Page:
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New framework maps core employability skills for international students

This special feature is sponsored by Cambridge University Press & Assessment
 
What skills do you need to get the job you want? There has been an accumulation of research in recent years that makes it clear that international students are more and more focused on employment outcomes after their studies abroad. And that means in turn that decision making around where and what to study is heavily influenced by the students’ priority to prepare for their intended careers.
 
For many students, building English skills is an important part of that equation, both to prepare for their academic programmes abroad and also for the world of work after graduation. And here too we see a growing body of research evidence of the links between English proficiency and career success. “English is essential in improving employability,” notes one study from Malaysia. “Initiatives to improve the level of English among [students] must continue to be put in place. University students should be made aware of the different language skills sought by employers early in their university education.”

Other studies have demonstrated similarly strong links between English skills and employment earnings, and, not surprisingly, we see a stronger focus on graduate outcomes in student planning for study abroad as well. Even before the pandemic, a survey by the QS Intelligence Unit suggested that students see employment prospects as the most important benefit of attending an internationally-recognised university, far ahead of other benefits such as quality of education or the student experience.

Mapping employability skills

The question we might ask at this point is what is behind that correspondence between English proficiency and employment earnings? A possible explanation comes in form of a recently released Employability Skills Framework from Cambridge University Press & Assessment. It maps in more detail the types of essential skills that students will need for their careers, and makes the interesting point that language learning is itself an important pathway to developing the types of soft skills that are in demand in the labour market. “The Employability Framework is a way of making sense of the different skills employees and higher education students need to develop, in addition to learning English,” explains a more detailed guide from Cambridge. “Learning an additional language already involves many of these core skills, such as communication, collaboration and critical thinking. This makes the development of these skills especially suited to language learning, and there is lots of scope to develop these skills in an integrated way through the English language programme.”
 
The framework outlines core skills across eight areas of competency. Each of these can be understood as a critical “soft skill” (that is, a core competency that is fundamental to a graduate’s technical or other job-specific skill set).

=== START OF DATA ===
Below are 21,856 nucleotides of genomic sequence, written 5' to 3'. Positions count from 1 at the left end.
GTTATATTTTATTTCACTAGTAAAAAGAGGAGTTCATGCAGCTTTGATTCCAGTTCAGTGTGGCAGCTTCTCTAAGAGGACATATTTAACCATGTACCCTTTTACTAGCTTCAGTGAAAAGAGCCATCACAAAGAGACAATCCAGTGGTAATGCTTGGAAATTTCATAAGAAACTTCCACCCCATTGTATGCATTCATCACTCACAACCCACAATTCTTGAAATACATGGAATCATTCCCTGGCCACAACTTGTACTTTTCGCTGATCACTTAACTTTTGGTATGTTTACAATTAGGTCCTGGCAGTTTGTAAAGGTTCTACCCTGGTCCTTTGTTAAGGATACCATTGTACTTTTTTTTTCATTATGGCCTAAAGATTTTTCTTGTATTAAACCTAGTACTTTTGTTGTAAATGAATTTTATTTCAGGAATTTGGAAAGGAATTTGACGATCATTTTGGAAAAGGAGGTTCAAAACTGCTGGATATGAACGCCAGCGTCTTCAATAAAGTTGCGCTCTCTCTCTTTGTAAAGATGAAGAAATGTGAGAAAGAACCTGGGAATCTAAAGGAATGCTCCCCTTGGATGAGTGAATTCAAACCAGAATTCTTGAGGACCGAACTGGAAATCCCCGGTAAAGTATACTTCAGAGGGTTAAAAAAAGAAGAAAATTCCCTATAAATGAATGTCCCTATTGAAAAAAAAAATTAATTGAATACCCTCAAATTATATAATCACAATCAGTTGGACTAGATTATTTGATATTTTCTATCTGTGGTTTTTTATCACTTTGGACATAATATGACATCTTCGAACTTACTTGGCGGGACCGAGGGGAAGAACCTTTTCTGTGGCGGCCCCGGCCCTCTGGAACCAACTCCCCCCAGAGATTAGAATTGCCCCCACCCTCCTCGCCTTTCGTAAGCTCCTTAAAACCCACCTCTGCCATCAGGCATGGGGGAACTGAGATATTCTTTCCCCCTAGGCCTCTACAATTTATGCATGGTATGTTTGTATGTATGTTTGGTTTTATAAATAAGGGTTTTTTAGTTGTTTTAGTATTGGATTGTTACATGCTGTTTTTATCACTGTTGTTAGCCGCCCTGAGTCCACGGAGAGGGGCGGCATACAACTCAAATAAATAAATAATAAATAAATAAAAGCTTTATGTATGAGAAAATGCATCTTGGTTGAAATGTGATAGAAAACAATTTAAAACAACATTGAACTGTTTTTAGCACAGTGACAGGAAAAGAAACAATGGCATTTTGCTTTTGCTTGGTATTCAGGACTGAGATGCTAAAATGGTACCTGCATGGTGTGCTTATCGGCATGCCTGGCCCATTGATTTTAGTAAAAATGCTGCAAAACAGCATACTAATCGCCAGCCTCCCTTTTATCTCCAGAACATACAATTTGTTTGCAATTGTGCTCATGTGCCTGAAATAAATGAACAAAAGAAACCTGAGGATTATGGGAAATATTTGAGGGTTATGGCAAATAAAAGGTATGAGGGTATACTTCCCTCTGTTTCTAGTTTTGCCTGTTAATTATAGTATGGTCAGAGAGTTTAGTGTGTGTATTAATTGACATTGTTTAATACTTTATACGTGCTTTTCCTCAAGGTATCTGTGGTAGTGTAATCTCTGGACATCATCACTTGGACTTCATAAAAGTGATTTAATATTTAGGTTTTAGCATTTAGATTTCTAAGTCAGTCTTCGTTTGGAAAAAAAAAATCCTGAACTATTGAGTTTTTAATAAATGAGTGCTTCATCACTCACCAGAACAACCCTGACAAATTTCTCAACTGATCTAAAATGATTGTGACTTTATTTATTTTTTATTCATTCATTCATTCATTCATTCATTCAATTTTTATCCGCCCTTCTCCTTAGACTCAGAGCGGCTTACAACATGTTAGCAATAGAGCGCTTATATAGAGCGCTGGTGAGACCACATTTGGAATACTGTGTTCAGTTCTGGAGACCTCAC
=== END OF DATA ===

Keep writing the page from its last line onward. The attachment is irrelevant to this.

• Collaboration and teamwork. Can students…manage collaborative tasks? Work well together in a group? Deliver group tasks effectively?
  • Communication. Can students…present their views clearly and effectively? Adapt the way they communicate for different audiences and purposes? Understand others?
  • Innovation and problem solving. Can students…Elaborate and combine ideas? Develop alternative scenarios and proposals? Consider the perspectives of other stakeholders?
  • Critical thinking and decision-making. Can students…analyse information and arguments? Evaluate options to come to a decision? Evaluate the effectiveness of implemented solutions?
  • Leadership and global citizenship. Can students…generate support for action through effective communication strategies? Understand an organisation’s role in global issues such as the environment, inclusivity, and equality?
  • Personal development and management. Can students … set goals for professional development? Take action to develop new skills and knowledge? Use feedback to improve performance?
  • Emotional intelligence. Can students…develop a positive attitude and work ethic? Establish and maintain positive relationships?
  • Digital literacy. Can students…use digital and online tools? Follow safe online practices? Behave appropriately to others online?

“The Employability Skills Framework is a unique structure that makes vital connections between the skills international students are building through their language studies and the types of core competencies that are most in demand by employers around the world,” said Cambridge’s Head of Insight Application Claire Dembry. “As such, it is a both a guide for students to help focus their skills development, and a support for language educators to help ensure that their language programmes are targeting some of those fundamental soft skills that are so much in demand in the workplace.”
 
For additional detail on the framework, please see the accompanying guide from Cambridge.
You can also learn more about how recognising and recommending Cambridge English Qualifications for matriculation and graduation is helping universities worldwide to maximise their students’ employment prospects.


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